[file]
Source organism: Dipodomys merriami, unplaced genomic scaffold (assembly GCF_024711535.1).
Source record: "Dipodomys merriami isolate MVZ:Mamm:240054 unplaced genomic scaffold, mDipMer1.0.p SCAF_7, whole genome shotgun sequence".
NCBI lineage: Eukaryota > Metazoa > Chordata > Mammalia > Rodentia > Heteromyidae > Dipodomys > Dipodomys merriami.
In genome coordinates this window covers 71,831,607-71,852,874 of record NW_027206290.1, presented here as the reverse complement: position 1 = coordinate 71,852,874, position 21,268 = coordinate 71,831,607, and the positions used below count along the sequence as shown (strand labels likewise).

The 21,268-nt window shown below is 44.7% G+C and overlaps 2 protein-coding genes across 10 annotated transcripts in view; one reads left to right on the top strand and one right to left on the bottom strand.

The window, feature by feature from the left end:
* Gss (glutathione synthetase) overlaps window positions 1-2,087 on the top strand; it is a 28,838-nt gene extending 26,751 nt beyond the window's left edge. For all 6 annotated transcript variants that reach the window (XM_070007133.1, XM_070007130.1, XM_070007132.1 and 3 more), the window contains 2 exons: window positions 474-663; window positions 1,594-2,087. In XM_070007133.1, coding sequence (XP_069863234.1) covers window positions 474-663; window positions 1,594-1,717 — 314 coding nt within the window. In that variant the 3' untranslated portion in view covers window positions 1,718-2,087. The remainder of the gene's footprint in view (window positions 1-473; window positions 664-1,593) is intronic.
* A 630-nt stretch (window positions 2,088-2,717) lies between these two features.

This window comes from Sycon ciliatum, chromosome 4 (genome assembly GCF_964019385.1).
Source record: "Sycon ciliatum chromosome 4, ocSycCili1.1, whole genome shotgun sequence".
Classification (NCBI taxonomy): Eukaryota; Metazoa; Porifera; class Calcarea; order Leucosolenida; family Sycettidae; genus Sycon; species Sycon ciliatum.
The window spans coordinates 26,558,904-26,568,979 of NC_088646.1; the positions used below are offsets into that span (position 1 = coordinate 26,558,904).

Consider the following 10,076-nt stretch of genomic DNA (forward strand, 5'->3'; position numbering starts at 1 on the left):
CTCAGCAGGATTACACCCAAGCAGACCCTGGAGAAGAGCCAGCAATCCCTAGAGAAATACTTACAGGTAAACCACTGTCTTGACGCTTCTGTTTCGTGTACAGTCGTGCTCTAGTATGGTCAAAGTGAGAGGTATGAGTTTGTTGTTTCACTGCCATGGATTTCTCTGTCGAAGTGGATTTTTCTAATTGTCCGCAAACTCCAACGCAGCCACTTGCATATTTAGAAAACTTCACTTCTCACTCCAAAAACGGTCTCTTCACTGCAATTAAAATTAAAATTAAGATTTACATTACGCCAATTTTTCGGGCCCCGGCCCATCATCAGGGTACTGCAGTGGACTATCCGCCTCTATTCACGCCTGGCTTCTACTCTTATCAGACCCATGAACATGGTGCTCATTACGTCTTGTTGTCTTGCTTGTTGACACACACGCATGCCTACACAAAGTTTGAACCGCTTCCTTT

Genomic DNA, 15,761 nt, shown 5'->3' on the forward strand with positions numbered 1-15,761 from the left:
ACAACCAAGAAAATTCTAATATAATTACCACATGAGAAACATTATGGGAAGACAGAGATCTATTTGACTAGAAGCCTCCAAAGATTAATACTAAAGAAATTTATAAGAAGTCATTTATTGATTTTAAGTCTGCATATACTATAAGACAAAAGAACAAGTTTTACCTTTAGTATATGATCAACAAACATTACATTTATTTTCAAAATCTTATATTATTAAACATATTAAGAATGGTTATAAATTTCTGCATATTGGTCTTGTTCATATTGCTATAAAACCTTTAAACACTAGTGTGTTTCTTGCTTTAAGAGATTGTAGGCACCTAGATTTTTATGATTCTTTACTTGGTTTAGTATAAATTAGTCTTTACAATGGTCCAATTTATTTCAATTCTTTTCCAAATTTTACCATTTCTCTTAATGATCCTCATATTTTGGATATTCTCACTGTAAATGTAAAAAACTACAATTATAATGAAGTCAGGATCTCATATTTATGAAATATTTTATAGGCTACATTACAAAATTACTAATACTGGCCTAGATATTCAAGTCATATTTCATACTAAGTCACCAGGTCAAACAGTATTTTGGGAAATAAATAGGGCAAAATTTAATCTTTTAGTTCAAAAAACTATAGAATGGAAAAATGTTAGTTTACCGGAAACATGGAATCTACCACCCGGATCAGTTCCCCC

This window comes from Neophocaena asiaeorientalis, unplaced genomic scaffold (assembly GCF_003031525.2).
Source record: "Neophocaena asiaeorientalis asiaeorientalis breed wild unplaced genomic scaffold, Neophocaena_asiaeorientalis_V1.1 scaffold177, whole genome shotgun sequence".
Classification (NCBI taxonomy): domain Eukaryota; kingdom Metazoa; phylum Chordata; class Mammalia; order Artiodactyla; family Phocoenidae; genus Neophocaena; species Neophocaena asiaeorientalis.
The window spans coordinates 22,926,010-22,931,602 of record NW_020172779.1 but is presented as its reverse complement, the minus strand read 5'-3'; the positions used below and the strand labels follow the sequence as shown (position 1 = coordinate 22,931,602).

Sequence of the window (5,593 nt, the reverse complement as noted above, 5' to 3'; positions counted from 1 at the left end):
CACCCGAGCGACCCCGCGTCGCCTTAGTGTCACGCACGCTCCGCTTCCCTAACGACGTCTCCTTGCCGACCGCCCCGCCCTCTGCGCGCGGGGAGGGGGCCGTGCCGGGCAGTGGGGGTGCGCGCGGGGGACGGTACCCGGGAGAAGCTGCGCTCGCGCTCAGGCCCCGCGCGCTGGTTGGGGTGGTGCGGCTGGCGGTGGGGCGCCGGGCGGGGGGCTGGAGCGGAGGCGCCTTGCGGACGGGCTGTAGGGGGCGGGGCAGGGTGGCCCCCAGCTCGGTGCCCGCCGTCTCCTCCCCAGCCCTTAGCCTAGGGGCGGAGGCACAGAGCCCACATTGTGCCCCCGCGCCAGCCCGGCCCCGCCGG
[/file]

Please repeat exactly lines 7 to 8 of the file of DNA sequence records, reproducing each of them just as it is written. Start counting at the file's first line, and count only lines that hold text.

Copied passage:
* Gss (glutathione synthetase) overlaps window positions 1-2,087 on the top strand; it is a 28,838-nt gene extending 26,751 nt beyond the window's left edge. For all 6 annotated transcript variants that reach the window (XM_070007133.1, XM_070007130.1, XM_070007132.1 and 3 more), the window contains 2 exons: window positions 474-663; window positions 1,594-2,087. In XM_070007133.1, coding sequence (XP_069863234.1) covers window positions 474-663; window positions 1,594-1,717 — 314 coding nt within the window. In that variant the 3' untranslated portion in view covers window positions 1,718-2,087. The remainder of the gene's footprint in view (window positions 1-473; window positions 664-1,593) is intronic.
* A 630-nt stretch (window positions 2,088-2,717) lies between these two features.